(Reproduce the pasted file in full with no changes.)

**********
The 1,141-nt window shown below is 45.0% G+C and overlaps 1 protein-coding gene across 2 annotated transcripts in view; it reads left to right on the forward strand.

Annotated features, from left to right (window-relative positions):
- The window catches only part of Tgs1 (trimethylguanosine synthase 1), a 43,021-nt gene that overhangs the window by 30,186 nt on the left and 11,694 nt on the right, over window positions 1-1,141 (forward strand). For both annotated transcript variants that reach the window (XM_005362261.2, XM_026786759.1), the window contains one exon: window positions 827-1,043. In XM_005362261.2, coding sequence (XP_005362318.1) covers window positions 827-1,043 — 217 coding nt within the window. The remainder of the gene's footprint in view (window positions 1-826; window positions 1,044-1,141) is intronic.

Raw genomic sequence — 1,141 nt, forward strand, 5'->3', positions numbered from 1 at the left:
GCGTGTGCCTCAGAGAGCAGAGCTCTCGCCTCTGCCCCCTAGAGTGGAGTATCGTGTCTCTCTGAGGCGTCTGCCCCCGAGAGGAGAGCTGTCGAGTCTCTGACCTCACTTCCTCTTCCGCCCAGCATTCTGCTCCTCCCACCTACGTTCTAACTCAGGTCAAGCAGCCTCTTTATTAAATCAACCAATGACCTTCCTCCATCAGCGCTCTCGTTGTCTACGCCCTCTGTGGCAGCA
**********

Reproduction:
The 1,141-nt window shown below is 45.0% G+C and overlaps 1 protein-coding gene across 2 annotated transcripts in view; it reads left to right on the forward strand.

Annotated features, from left to right (window-relative positions):
- The window catches only part of Tgs1 (trimethylguanosine synthase 1), a 43,021-nt gene that overhangs the window by 30,186 nt on the left and 11,694 nt on the right, over window positions 1-1,141 (forward strand). For both annotated transcript variants that reach the window (XM_005362261.2, XM_026786759.1), the window contains one exon: window positions 827-1,043. In XM_005362261.2, coding sequence (XP_005362318.1) covers window positions 827-1,043 — 217 coding nt within the window. The remainder of the gene's footprint in view (window positions 1-826; window positions 1,044-1,141) is intronic.

Raw genomic sequence — 1,141 nt, forward strand, 5'->3', positions numbered from 1 at the left:
GCGTGTGCCTCAGAGAGCAGAGCTCTCGCCTCTGCCCCCTAGAGTGGAGTATCGTGTCTCTCTGAGGCGTCTGCCCCCGAGAGGAGAGCTGTCGAGTCTCTGACCTCACTTCCTCTTCCGCCCAGCATTCTGCTCCTCCCACCTACGTTCTAACTCAGGTCAAGCAGCCTCTTTATTAAATCAACCAATGACCTTCCTCCATCAGCGCTCTCGTTGTCTACGCCCTCTGTGGCAGCA